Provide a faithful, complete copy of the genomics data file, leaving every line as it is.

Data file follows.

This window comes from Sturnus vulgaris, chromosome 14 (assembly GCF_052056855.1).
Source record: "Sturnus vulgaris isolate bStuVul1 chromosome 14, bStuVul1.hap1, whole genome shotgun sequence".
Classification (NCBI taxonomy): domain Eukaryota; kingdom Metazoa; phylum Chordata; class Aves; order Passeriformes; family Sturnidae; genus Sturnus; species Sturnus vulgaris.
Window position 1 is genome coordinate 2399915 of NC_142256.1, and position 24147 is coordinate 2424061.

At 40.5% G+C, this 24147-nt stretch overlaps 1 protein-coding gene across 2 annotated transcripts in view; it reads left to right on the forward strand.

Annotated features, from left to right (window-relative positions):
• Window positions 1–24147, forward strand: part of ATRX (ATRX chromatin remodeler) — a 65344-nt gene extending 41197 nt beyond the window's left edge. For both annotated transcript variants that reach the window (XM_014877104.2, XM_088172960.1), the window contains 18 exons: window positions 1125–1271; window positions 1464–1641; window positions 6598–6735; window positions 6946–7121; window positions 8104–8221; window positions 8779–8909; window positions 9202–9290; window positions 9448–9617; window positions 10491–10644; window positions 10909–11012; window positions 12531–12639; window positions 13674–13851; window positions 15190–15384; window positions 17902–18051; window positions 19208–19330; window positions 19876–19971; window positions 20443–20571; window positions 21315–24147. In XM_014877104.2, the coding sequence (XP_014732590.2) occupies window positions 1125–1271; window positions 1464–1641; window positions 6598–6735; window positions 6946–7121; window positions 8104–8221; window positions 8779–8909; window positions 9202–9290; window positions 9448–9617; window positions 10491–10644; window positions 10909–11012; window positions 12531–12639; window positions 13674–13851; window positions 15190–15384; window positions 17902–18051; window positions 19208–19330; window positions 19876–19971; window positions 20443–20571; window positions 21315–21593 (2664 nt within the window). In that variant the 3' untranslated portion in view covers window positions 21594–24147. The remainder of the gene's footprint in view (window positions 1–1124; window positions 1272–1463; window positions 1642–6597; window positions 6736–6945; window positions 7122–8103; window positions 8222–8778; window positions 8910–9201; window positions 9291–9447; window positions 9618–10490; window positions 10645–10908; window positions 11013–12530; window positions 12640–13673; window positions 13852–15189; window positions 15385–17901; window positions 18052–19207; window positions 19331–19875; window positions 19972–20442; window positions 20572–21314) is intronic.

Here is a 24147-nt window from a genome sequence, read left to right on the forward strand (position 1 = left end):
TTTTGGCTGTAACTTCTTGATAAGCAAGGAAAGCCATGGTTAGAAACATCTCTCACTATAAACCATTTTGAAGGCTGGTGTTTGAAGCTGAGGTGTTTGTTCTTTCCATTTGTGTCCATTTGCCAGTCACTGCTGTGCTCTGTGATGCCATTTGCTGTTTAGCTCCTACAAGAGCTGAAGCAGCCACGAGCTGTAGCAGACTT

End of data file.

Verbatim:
This window comes from Sturnus vulgaris, chromosome 14 (assembly GCF_052056855.1).
Source record: "Sturnus vulgaris isolate bStuVul1 chromosome 14, bStuVul1.hap1, whole genome shotgun sequence".
Classification (NCBI taxonomy): domain Eukaryota; kingdom Metazoa; phylum Chordata; class Aves; order Passeriformes; family Sturnidae; genus Sturnus; species Sturnus vulgaris.
Window position 1 is genome coordinate 2399915 of NC_142256.1, and position 24147 is coordinate 2424061.

At 40.5% G+C, this 24147-nt stretch overlaps 1 protein-coding gene across 2 annotated transcripts in view; it reads left to right on the forward strand.

Annotated features, from left to right (window-relative positions):
• Window positions 1–24147, forward strand: part of ATRX (ATRX chromatin remodeler) — a 65344-nt gene extending 41197 nt beyond the window's left edge. For both annotated transcript variants that reach the window (XM_014877104.2, XM_088172960.1), the window contains 18 exons: window positions 1125–1271; window positions 1464–1641; window positions 6598–6735; window positions 6946–7121; window positions 8104–8221; window positions 8779–8909; window positions 9202–9290; window positions 9448–9617; window positions 10491–10644; window positions 10909–11012; window positions 12531–12639; window positions 13674–13851; window positions 15190–15384; window positions 17902–18051; window positions 19208–19330; window positions 19876–19971; window positions 20443–20571; window positions 21315–24147. In XM_014877104.2, the coding sequence (XP_014732590.2) occupies window positions 1125–1271; window positions 1464–1641; window positions 6598–6735; window positions 6946–7121; window positions 8104–8221; window positions 8779–8909; window positions 9202–9290; window positions 9448–9617; window positions 10491–10644; window positions 10909–11012; window positions 12531–12639; window positions 13674–13851; window positions 15190–15384; window positions 17902–18051; window positions 19208–19330; window positions 19876–19971; window positions 20443–20571; window positions 21315–21593 (2664 nt within the window). In that variant the 3' untranslated portion in view covers window positions 21594–24147. The remainder of the gene's footprint in view (window positions 1–1124; window positions 1272–1463; window positions 1642–6597; window positions 6736–6945; window positions 7122–8103; window positions 8222–8778; window positions 8910–9201; window positions 9291–9447; window positions 9618–10490; window positions 10645–10908; window positions 11013–12530; window positions 12640–13673; window positions 13852–15189; window positions 15385–17901; window positions 18052–19207; window positions 19331–19875; window positions 19972–20442; window positions 20572–21314) is intronic.

Here is a 24147-nt window from a genome sequence, read left to right on the forward strand (position 1 = left end):
TTTTGGCTGTAACTTCTTGATAAGCAAGGAAAGCCATGGTTAGAAACATCTCTCACTATAAACCATTTTGAAGGCTGGTGTTTGAAGCTGAGGTGTTTGTTCTTTCCATTTGTGTCCATTTGCCAGTCACTGCTGTGCTCTGTGATGCCATTTGCTGTTTAGCTCCTACAAGAGCTGAAGCAGCCACGAGCTGTAGCAGACTT